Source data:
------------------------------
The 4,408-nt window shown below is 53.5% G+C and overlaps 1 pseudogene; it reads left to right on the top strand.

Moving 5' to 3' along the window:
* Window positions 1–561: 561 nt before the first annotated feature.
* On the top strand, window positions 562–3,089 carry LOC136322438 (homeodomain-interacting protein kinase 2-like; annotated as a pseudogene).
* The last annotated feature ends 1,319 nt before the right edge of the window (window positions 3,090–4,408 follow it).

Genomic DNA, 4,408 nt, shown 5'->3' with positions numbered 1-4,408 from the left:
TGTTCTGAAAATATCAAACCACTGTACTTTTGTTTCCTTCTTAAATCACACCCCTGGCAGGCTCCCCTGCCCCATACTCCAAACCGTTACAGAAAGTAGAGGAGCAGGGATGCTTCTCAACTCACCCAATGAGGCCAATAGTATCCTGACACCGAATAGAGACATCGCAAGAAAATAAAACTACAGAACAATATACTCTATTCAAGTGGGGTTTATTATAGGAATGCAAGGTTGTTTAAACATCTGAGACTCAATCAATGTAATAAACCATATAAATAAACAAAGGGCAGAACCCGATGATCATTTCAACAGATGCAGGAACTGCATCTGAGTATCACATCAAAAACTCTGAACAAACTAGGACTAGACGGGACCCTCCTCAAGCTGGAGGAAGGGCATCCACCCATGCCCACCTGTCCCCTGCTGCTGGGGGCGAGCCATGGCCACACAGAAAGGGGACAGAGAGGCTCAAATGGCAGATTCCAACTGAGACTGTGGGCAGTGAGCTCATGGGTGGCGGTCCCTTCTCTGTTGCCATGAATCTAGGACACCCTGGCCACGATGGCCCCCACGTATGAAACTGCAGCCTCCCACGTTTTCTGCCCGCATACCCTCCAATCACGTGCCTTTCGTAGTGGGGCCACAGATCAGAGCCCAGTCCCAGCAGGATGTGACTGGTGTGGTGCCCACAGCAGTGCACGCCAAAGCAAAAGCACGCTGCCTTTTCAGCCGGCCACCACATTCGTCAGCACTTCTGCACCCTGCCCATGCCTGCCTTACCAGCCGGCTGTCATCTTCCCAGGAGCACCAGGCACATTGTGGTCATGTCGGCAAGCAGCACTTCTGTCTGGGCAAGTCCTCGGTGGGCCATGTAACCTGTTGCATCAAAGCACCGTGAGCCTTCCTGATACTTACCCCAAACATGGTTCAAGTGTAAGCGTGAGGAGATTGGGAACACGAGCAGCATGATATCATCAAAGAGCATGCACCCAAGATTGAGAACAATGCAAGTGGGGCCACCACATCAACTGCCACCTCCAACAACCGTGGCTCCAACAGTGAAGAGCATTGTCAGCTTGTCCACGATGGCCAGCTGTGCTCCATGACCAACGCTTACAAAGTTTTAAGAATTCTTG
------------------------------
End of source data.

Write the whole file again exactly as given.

The 4,408-nt window shown below is 53.5% G+C and overlaps 1 pseudogene; it reads left to right on the top strand.

Moving 5' to 3' along the window:
* Window positions 1–561: 561 nt before the first annotated feature.
* On the top strand, window positions 562–3,089 carry LOC136322438 (homeodomain-interacting protein kinase 2-like; annotated as a pseudogene).
* The last annotated feature ends 1,319 nt before the right edge of the window (window positions 3,090–4,408 follow it).

Genomic DNA, 4,408 nt, shown 5'->3' with positions numbered 1-4,408 from the left:
TGTTCTGAAAATATCAAACCACTGTACTTTTGTTTCCTTCTTAAATCACACCCCTGGCAGGCTCCCCTGCCCCATACTCCAAACCGTTACAGAAAGTAGAGGAGCAGGGATGCTTCTCAACTCACCCAATGAGGCCAATAGTATCCTGACACCGAATAGAGACATCGCAAGAAAATAAAACTACAGAACAATATACTCTATTCAAGTGGGGTTTATTATAGGAATGCAAGGTTGTTTAAACATCTGAGACTCAATCAATGTAATAAACCATATAAATAAACAAAGGGCAGAACCCGATGATCATTTCAACAGATGCAGGAACTGCATCTGAGTATCACATCAAAAACTCTGAACAAACTAGGACTAGACGGGACCCTCCTCAAGCTGGAGGAAGGGCATCCACCCATGCCCACCTGTCCCCTGCTGCTGGGGGCGAGCCATGGCCACACAGAAAGGGGACAGAGAGGCTCAAATGGCAGATTCCAACTGAGACTGTGGGCAGTGAGCTCATGGGTGGCGGTCCCTTCTCTGTTGCCATGAATCTAGGACACCCTGGCCACGATGGCCCCCACGTATGAAACTGCAGCCTCCCACGTTTTCTGCCCGCATACCCTCCAATCACGTGCCTTTCGTAGTGGGGCCACAGATCAGAGCCCAGTCCCAGCAGGATGTGACTGGTGTGGTGCCCACAGCAGTGCACGCCAAAGCAAAAGCACGCTGCCTTTTCAGCCGGCCACCACATTCGTCAGCACTTCTGCACCCTGCCCATGCCTGCCTTACCAGCCGGCTGTCATCTTCCCAGGAGCACCAGGCACATTGTGGTCATGTCGGCAAGCAGCACTTCTGTCTGGGCAAGTCCTCGGTGGGCCATGTAACCTGTTGCATCAAAGCACCGTGAGCCTTCCTGATACTTACCCCAAACATGGTTCAAGTGTAAGCGTGAGGAGATTGGGAACACGAGCAGCATGATATCATCAAAGAGCATGCACCCAAGATTGAGAACAATGCAAGTGGGGCCACCACATCAACTGCCACCTCCAACAACCGTGGCTCCAACAGTGAAGAGCATTGTCAGCTTGTCCACGATGGCCAGCTGTGCTCCATGACCAACGCTTACAAAGTTTTAAGAATTCTTG